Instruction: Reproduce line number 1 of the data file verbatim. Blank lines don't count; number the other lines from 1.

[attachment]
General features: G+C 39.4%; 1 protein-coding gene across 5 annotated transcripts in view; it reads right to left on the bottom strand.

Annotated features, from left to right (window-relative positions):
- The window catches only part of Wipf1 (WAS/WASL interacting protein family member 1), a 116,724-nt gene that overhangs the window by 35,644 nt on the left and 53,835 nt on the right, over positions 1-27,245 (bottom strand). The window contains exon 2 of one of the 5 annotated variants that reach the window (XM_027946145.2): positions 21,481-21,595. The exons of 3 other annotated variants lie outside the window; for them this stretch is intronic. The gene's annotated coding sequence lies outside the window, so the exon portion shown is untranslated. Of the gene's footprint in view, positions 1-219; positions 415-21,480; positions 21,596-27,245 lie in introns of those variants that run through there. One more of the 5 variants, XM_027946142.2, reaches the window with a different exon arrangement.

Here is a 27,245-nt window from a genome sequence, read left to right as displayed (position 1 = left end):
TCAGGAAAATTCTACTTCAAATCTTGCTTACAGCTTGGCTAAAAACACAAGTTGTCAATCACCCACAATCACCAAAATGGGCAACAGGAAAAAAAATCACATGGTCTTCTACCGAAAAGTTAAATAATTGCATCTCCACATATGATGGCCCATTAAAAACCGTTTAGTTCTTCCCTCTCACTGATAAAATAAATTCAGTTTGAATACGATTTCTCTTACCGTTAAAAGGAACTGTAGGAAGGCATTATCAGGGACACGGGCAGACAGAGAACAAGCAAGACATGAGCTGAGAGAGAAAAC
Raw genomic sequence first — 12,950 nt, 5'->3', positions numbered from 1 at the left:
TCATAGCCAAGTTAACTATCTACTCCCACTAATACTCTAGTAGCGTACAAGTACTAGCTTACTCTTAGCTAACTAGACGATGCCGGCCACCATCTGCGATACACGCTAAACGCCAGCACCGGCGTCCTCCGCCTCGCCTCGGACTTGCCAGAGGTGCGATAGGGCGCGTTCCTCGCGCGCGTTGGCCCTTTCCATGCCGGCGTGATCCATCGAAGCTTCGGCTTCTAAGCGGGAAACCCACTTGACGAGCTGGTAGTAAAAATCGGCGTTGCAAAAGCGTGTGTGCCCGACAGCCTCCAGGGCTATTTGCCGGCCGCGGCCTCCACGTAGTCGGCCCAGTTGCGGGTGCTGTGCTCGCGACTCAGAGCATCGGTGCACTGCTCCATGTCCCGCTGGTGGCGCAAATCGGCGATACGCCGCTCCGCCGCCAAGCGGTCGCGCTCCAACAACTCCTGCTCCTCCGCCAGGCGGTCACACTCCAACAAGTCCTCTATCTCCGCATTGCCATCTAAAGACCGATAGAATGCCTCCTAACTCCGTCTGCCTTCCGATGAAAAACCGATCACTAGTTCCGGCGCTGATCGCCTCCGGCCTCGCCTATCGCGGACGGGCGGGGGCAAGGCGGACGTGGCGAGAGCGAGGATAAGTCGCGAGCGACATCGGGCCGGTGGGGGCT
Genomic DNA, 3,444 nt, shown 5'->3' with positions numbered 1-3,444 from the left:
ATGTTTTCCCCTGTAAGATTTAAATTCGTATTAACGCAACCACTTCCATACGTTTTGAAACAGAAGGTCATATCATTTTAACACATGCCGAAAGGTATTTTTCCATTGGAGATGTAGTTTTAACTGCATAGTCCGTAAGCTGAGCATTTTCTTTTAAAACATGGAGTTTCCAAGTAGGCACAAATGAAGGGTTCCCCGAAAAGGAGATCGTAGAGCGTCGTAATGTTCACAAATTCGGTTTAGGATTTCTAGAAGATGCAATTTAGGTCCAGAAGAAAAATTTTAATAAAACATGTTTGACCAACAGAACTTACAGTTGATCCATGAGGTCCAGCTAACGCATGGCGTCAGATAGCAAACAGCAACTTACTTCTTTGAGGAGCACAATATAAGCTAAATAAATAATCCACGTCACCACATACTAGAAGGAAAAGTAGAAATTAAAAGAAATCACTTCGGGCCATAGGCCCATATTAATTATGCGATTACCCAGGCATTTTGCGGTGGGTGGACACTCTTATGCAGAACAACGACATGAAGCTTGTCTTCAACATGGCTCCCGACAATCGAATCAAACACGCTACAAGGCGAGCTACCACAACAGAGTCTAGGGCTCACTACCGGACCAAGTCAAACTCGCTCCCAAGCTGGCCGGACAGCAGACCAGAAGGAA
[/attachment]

General features: G+C 39.4%; 1 protein-coding gene across 5 annotated transcripts in view; it reads right to left on the bottom strand.